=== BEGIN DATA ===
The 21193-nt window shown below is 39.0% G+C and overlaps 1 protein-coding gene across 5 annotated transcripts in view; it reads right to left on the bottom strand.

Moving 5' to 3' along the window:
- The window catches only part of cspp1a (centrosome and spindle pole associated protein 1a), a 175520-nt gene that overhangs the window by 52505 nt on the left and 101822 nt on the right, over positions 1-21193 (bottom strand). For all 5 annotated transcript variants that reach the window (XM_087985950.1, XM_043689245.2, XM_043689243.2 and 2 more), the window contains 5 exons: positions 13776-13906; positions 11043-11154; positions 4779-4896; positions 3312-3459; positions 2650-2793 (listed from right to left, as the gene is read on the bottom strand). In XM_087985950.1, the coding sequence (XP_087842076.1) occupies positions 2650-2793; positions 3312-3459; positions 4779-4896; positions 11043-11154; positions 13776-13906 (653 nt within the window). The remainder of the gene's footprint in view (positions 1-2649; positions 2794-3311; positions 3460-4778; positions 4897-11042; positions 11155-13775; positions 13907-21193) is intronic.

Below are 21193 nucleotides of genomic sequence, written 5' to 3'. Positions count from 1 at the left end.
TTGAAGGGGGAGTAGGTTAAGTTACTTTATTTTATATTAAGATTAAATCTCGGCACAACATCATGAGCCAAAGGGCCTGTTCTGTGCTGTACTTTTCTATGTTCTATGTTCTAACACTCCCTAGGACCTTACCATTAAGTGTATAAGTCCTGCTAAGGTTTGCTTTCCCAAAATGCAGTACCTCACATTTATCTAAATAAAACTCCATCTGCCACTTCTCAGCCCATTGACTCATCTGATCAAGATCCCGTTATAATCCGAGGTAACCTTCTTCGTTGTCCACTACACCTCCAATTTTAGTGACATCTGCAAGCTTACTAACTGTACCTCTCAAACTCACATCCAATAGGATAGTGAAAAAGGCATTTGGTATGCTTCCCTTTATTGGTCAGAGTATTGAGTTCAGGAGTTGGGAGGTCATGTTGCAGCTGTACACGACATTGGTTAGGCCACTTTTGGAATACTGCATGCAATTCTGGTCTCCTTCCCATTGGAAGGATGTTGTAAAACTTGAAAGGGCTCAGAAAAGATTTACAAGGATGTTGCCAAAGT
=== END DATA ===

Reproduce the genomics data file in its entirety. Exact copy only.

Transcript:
The 21193-nt window shown below is 39.0% G+C and overlaps 1 protein-coding gene across 5 annotated transcripts in view; it reads right to left on the bottom strand.

Moving 5' to 3' along the window:
- The window catches only part of cspp1a (centrosome and spindle pole associated protein 1a), a 175520-nt gene that overhangs the window by 52505 nt on the left and 101822 nt on the right, over positions 1-21193 (bottom strand). For all 5 annotated transcript variants that reach the window (XM_087985950.1, XM_043689245.2, XM_043689243.2 and 2 more), the window contains 5 exons: positions 13776-13906; positions 11043-11154; positions 4779-4896; positions 3312-3459; positions 2650-2793 (listed from right to left, as the gene is read on the bottom strand). In XM_087985950.1, the coding sequence (XP_087842076.1) occupies positions 2650-2793; positions 3312-3459; positions 4779-4896; positions 11043-11154; positions 13776-13906 (653 nt within the window). The remainder of the gene's footprint in view (positions 1-2649; positions 2794-3311; positions 3460-4778; positions 4897-11042; positions 11155-13775; positions 13907-21193) is intronic.

Below are 21193 nucleotides of genomic sequence, written 5' to 3'. Positions count from 1 at the left end.
TTGAAGGGGGAGTAGGTTAAGTTACTTTATTTTATATTAAGATTAAATCTCGGCACAACATCATGAGCCAAAGGGCCTGTTCTGTGCTGTACTTTTCTATGTTCTATGTTCTAACACTCCCTAGGACCTTACCATTAAGTGTATAAGTCCTGCTAAGGTTTGCTTTCCCAAAATGCAGTACCTCACATTTATCTAAATAAAACTCCATCTGCCACTTCTCAGCCCATTGACTCATCTGATCAAGATCCCGTTATAATCCGAGGTAACCTTCTTCGTTGTCCACTACACCTCCAATTTTAGTGACATCTGCAAGCTTACTAACTGTACCTCTCAAACTCACATCCAATAGGATAGTGAAAAAGGCATTTGGTATGCTTCCCTTTATTGGTCAGAGTATTGAGTTCAGGAGTTGGGAGGTCATGTTGCAGCTGTACACGACATTGGTTAGGCCACTTTTGGAATACTGCATGCAATTCTGGTCTCCTTCCCATTGGAAGGATGTTGTAAAACTTGAAAGGGCTCAGAAAAGATTTACAAGGATGTTGCCAAAGT